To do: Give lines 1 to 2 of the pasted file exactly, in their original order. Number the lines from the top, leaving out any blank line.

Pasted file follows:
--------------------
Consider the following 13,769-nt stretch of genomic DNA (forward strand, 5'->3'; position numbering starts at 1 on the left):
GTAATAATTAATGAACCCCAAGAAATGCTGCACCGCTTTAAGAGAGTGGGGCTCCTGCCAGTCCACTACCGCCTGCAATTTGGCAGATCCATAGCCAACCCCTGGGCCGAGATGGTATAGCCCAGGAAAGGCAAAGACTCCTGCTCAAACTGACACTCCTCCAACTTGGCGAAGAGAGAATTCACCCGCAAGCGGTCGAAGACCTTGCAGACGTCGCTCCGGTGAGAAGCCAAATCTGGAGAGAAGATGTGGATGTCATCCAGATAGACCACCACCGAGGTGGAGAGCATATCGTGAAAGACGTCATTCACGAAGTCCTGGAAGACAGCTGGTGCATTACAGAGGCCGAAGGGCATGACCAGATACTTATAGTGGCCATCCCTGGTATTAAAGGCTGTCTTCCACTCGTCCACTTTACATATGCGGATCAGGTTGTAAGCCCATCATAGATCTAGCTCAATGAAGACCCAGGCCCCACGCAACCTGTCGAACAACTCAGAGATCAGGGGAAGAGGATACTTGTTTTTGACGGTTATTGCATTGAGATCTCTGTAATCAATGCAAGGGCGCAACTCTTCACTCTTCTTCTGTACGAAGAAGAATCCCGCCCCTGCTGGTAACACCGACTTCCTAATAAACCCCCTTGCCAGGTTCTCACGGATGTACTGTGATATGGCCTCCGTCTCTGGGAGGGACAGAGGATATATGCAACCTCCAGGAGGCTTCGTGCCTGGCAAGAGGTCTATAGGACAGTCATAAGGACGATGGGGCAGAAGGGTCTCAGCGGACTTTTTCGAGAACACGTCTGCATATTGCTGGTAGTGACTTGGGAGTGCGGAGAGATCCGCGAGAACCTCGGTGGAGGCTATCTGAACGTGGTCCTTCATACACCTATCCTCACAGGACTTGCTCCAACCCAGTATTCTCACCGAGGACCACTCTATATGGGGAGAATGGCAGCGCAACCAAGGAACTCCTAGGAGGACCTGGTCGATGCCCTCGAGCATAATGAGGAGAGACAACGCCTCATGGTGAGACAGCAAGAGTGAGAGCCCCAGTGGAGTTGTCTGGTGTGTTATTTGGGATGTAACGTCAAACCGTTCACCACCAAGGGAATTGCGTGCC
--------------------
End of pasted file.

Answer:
Consider the following 13,769-nt stretch of genomic DNA (forward strand, 5'->3'; position numbering starts at 1 on the left):
GTAATAATTAATGAACCCCAAGAAATGCTGCACCGCTTTAAGAGAGTGGGGCTCCTGCCAGTCCACTACCGCCTGCAATTTGGCAGATCCATAGCCAACCCCTGGGCCGAGATGGTATAGCCCAGGAAAGGCAAAGACTCCTGCTCAAACTGACACTCCTCCAACTTGGCGAAGAGAGAATTCACCCGCAAGCGGTCGAAGACCTTGCAGACGTCGCTCCGGTGAGAAGCCAAATCTGGAGAGAAGATGTGGATGTCATCCAGATAGACCACCACCGAGGTGGAGAGCATATCGTGAAAGACGTCATTCACGAAGTCCTGGAAGACAGCTGGTGCATTACAGAGGCCGAAGGGCATGACCAGATACTTATAGTGGCCATCCCTGGTATTAAAGGCTGTCTTCCACTCGTCCACTTTACATATGCGGATCAGGTTGTAAGCCCATCATAGATCTAGCTCAATGAAGACCCAGGCCCCACGCAACCTGTCGAACAACTCAGAGATCAGGGGAAGAGGATACTTGTTTTTGACGGTTATTGCATTGAGATCTCTGTAATCAATGCAAGGGCGCAACTCTTCACTCTTCTTCTGTACGAAGAAGAATCCCGCCCCTGCTGGTAACACCGACTTCCTAATAAACCCCCTTGCCAGGTTCTCACGGATGTACTGTGATATGGCCTCCGTCTCTGGGAGGGACAGAGGATATATGCAACCTCCAGGAGGCTTCGTGCCTGGCAAGAGGTCTATAGGACAGTCATAAGGACGATGGGGCAGAAGGGTCTCAGCGGACTTTTTCGAGAACACGTCTGCATATTGCTGGTAGTGACTTGGGAGTGCGGAGAGATCCGCGAGAACCTCGGTGGAGGCTATCTGAACGTGGTCCTTCATACACCTATCCTCACAGGACTTGCTCCAACCCAGTATTCTCACCGAGGACCACTCTATATGGGGAGAATGGCAGCGCAACCAAGGAACTCCTAGGAGGACCTGGTCGATGCCCTCGAGCATAATGAGGAGAGACAACGCCTCATGGTGAGACAGCAAGAGTGAGAGCCCCAGTGGAGTTGTCTGGTGTGTTATTTGGGATGTAACGTCAAACCGTTCACCACCAAGGGAATTGCGTGCC